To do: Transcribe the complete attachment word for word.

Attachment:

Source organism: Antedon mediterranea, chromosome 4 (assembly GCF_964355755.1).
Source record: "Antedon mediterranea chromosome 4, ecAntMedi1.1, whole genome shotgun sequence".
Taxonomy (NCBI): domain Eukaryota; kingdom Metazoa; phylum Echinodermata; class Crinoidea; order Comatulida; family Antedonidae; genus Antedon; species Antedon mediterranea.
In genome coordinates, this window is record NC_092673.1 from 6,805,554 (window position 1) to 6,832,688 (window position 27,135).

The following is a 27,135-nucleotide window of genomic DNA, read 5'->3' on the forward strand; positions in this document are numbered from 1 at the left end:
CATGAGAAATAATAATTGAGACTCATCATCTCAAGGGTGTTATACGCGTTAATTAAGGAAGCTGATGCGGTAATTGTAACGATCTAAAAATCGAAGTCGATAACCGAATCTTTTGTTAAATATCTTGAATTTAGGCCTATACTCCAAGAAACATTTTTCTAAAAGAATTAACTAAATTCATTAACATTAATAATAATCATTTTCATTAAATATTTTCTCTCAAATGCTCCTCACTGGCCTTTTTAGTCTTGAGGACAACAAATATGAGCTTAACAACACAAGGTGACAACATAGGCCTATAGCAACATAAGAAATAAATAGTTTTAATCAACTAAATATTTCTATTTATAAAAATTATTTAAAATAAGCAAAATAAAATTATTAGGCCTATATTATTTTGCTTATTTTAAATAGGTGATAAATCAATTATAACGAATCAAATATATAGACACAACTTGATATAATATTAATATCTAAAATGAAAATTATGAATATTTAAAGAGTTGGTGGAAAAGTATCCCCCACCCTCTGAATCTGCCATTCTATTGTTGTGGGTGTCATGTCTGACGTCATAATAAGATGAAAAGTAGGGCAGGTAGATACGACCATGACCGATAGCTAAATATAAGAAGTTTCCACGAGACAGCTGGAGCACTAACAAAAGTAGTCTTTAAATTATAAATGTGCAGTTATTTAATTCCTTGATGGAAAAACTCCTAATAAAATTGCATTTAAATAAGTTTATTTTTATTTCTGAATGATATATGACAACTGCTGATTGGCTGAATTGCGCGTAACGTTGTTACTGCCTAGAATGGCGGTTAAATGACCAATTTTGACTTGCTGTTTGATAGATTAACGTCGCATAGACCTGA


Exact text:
Source organism: Antedon mediterranea, chromosome 4 (assembly GCF_964355755.1).
Source record: "Antedon mediterranea chromosome 4, ecAntMedi1.1, whole genome shotgun sequence".
Taxonomy (NCBI): domain Eukaryota; kingdom Metazoa; phylum Echinodermata; class Crinoidea; order Comatulida; family Antedonidae; genus Antedon; species Antedon mediterranea.
In genome coordinates, this window is record NC_092673.1 from 6,805,554 (window position 1) to 6,832,688 (window position 27,135).

The following is a 27,135-nucleotide window of genomic DNA, read 5'->3' on the forward strand; positions in this document are numbered from 1 at the left end:
CATGAGAAATAATAATTGAGACTCATCATCTCAAGGGTGTTATACGCGTTAATTAAGGAAGCTGATGCGGTAATTGTAACGATCTAAAAATCGAAGTCGATAACCGAATCTTTTGTTAAATATCTTGAATTTAGGCCTATACTCCAAGAAACATTTTTCTAAAAGAATTAACTAAATTCATTAACATTAATAATAATCATTTTCATTAAATATTTTCTCTCAAATGCTCCTCACTGGCCTTTTTAGTCTTGAGGACAACAAATATGAGCTTAACAACACAAGGTGACAACATAGGCCTATAGCAACATAAGAAATAAATAGTTTTAATCAACTAAATATTTCTATTTATAAAAATTATTTAAAATAAGCAAAATAAAATTATTAGGCCTATATTATTTTGCTTATTTTAAATAGGTGATAAATCAATTATAACGAATCAAATATATAGACACAACTTGATATAATATTAATATCTAAAATGAAAATTATGAATATTTAAAGAGTTGGTGGAAAAGTATCCCCCACCCTCTGAATCTGCCATTCTATTGTTGTGGGTGTCATGTCTGACGTCATAATAAGATGAAAAGTAGGGCAGGTAGATACGACCATGACCGATAGCTAAATATAAGAAGTTTCCACGAGACAGCTGGAGCACTAACAAAAGTAGTCTTTAAATTATAAATGTGCAGTTATTTAATTCCTTGATGGAAAAACTCCTAATAAAATTGCATTTAAATAAGTTTATTTTTATTTCTGAATGATATATGACAACTGCTGATTGGCTGAATTGCGCGTAACGTTGTTACTGCCTAGAATGGCGGTTAAATGACCAATTTTGACTTGCTGTTTGATAGATTAACGTCGCATAGACCTGA